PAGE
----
For the past two weeks, I have been quite busy. As a matter of fact, it’s overwhelming. It’s been 3 months of low activity, and all of a sudden, I have to accomplish an enormous amount of work in the shortest possible time. I am yet to get used to this kind of pressure again.
Our resort is re-opening soon since social gathering and domestic travel restrictions have relaxed. So, we are currently putting things in place in preparation for the re-opening. Aside from that, I’ve started with a business venture. I am also learning how to optimize my blog, and I need to sort out my personal issues.
As I do my journaling at night, I have assessed that I have not been performing at my best. I tend to procrastinate resulting in a lot of backlogs. I’m taking time performing tasks that I normally finish within seconds, I keep forgetting things, I get cranky over small concerns and I have become less engaging towards other people.
I’m a little obsessed in organizing, maximizing productivity and achieving goals, so having these challenges are a big deal to me.
I know that it will cost me a lot if I’m not able to manage my affairs well, ASAP.
Since last week, I have been focusing on building my evening routine. My goal is to ensure that I effectively and efficiently address my work and personal concerns.
I set an alarm at 6:30 PM for my evening routine. I start off by working on my blog and online business. Once I’m done, I clean my room, then take my shower. After that, I spend time listening to audiobooks or podcasts. Then, I enter what I like to call “self-preservation state”. Here, I do my journaling, do yoga and meditate. To conclude, I spend time reflecting on philosophical and religious teachings.
When I was curating this routine, I wrote down the activities that are important to me. I want to allocate time for my blog, my business and my work. At the same time, I want to still have time to preserve my mental state and be able to enrich my knowledge.
I also wrote down the duration I’m willing to spend for each task. I find that writing down reasons for developing the habit and routine cues are helpful.
To build discipline, I adapt these practices:
1. Pomodoro technique
I encounter this technique though listening to The Pomodoro Technique by Francesco Cirillo at Blinkist (Click here to download). It is a time management method that uses a timer to breakdown work intervals. To do this, set a timer for 25 minutes, and focus on performing one task. Then once the timer rings, take a 5-minute break. You may allocate multiple pomodori (plural form of pomodoro) to an activity. After about four pomodori , you can take a longer break for about 15 to 20 minutes.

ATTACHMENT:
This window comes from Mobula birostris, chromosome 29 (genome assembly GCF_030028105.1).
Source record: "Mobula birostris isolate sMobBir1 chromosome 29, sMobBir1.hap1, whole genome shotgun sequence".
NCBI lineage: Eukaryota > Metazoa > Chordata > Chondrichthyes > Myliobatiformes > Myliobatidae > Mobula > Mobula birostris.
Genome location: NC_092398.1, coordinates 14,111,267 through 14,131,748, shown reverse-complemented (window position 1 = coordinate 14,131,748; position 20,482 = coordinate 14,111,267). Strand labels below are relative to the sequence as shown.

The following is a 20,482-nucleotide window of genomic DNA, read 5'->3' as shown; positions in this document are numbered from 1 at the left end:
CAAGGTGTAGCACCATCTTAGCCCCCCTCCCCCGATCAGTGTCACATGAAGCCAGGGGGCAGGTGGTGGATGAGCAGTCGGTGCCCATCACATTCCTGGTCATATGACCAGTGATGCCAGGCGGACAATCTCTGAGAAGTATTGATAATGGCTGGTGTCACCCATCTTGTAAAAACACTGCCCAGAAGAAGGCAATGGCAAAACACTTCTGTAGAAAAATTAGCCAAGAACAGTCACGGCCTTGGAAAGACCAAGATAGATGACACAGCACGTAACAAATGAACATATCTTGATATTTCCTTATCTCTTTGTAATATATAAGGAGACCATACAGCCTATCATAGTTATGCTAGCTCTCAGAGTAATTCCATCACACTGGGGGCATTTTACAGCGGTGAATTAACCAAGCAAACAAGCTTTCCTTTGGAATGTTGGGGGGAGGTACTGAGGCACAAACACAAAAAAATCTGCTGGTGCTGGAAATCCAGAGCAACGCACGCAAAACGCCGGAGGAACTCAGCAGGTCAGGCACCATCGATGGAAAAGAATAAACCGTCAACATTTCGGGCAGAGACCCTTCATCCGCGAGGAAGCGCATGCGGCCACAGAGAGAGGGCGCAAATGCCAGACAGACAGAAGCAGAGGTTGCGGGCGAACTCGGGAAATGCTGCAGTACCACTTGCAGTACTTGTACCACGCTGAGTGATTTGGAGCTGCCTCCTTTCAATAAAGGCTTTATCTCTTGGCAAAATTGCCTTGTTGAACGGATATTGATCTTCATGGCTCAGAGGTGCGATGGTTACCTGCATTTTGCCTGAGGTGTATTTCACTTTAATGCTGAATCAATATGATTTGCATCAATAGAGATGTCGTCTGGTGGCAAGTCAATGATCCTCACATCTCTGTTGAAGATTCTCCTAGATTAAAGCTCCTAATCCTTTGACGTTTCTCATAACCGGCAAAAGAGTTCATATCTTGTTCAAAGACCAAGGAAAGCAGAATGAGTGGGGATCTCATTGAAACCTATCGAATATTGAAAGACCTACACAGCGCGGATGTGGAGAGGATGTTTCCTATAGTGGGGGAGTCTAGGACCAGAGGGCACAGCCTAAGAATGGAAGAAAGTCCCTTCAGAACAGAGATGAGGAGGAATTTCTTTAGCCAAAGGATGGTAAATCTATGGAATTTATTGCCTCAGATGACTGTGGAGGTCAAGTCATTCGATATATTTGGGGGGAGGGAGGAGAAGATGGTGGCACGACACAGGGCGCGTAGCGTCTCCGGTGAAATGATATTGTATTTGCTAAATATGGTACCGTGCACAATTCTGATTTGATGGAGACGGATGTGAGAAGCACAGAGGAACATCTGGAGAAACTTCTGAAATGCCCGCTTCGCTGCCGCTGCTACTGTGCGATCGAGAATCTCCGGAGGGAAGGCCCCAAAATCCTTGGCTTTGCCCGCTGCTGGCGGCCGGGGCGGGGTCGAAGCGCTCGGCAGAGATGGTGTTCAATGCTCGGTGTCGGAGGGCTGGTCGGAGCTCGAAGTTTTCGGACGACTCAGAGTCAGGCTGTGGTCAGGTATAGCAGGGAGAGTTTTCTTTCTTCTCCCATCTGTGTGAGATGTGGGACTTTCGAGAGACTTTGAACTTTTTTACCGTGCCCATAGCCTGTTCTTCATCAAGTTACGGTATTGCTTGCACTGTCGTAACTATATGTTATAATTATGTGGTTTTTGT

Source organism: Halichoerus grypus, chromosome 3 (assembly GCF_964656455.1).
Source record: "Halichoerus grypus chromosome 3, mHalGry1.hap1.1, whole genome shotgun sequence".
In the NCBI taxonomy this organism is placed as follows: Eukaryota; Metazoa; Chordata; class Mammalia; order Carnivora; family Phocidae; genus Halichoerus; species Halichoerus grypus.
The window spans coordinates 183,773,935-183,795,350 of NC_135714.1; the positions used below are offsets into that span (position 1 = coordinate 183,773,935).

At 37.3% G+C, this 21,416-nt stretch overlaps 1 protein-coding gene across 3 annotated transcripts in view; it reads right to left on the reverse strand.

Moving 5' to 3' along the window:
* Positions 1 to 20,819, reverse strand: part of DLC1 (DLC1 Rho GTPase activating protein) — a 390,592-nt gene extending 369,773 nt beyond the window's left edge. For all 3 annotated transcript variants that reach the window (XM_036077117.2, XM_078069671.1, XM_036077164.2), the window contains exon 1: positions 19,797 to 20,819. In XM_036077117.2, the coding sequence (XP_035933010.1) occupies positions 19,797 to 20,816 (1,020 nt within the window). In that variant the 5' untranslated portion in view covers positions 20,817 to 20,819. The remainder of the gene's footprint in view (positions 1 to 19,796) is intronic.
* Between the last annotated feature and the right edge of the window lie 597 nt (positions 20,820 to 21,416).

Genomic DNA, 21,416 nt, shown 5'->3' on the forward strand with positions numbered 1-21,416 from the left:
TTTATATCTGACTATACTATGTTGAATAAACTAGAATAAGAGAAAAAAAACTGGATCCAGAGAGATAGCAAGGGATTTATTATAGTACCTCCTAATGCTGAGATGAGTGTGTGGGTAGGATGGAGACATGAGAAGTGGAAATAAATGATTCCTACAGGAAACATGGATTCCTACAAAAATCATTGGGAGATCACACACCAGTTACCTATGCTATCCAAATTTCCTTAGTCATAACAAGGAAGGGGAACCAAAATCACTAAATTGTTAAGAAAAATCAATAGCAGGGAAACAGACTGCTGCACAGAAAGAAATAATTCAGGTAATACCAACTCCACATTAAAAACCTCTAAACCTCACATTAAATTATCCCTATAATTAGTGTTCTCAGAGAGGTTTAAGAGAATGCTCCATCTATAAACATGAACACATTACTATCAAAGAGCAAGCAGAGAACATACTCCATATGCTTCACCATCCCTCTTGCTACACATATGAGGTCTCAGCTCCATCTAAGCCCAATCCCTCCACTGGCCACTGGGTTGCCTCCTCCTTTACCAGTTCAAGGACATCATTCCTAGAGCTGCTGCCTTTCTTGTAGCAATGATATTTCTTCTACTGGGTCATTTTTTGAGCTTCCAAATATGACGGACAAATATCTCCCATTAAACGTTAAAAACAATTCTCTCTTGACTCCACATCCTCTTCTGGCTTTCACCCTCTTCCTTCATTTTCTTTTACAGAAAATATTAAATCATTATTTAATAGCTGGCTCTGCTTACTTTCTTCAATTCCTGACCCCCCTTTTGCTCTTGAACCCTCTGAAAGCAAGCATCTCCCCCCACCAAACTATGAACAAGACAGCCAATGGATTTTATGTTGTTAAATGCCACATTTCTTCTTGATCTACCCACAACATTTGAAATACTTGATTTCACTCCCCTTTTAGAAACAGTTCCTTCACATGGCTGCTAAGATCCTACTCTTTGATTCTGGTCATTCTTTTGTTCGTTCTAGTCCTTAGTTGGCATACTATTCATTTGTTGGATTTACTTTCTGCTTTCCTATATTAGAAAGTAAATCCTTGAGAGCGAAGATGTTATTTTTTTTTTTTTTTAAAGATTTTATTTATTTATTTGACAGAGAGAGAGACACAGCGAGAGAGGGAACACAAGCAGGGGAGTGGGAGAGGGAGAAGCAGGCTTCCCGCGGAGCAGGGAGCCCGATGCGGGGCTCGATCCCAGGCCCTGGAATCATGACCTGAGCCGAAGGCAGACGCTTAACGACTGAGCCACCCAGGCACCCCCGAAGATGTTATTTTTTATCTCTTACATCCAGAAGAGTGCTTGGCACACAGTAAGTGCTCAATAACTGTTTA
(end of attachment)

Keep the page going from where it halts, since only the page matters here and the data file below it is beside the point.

2. Removing distractions
I’m a habitual multitasker. It is my instinct to do two or more things at a time. It is actually ironic since I am a sucker for maximizing productivity.
I am constantly battling toward correcting this, so what I do is I remove all distractions before I perform a given task. I activate downtime on my phone and put my phone on do not disturb. I also listen to what my body tells me. If I am hungry or sleepy, I address those issues first before moving forward with my task.
3. Daily evaluation and reflection
My routines adapt to my current requirements. It has to work for me, not the other way around. So every night, I evaluate how I did and what I feel while performing each activity. I modify my routines if deemed necessary.
4. Self-awareness and forgiveness
We tend to be hard on ourselves when we’re not able to achieve our set targets. Self-forgiveness requires practice. It took me years before I’m able to accept that sometimes, things don’t go according to plan, and that’s ok.
Whenever pressure is high, I get overwhelmed. Instead of being motivated, I tend to procrastinate.
What I do is, I let things sink in first, without pressuring myself, then I plan what to do next. If it takes two days for me to process and assimilate what is happening, I will forgive myself for procrastinating for two days.
I’m able to do this because I have been observing my habit patterns. Whenever I force myself to do something, and I am not in the correct state, nothing goes right. But as soon as I’m ready, I execute things better.
I’m not going to pretend that I have been rigidly following this routine, especially the order of the activities. As a matter of fact, I am writing this blog post at 11:00pm. However, with this guide, I’ve become more aware of my responsibilities. I am consciously working towards sticking to this regimen.
For the past weeks, I have been overwhelming with tasks from work, blog, business and my personal affairs. To combat this, I have curated an evening routine to address my work-life balance concerns.
These are the points I considered when creating my evening routine
- My purpose in doing this routine.
- Which activities I want to integrate into my routine.
- How long am I willing to spend in each activity.
- What are my reasons for doing the activity?
- What are my cues to remind me of the habit?
To be successful in performing this routine, I practice the following:
- Pomodoro technique – I spend 25 minutes performing one task. Once the timer goes off, I take a 5-minute break. After four pomodori I take longer breaks, about 15 to 20 minutes before carrying on with the next task.
- Removing distractions – I remove all distractions so I could efficiently enter the state of flow.
- Daily evaluation and reflection – before I go to bed, I assess my performance and what I felt as I was doing the task.
- Self awareness and forgiveness – I take note of my habit patters and forgive myself every time I failed to accomplish my targets.
Share your routines with me! What do you when you feel overwhelmed?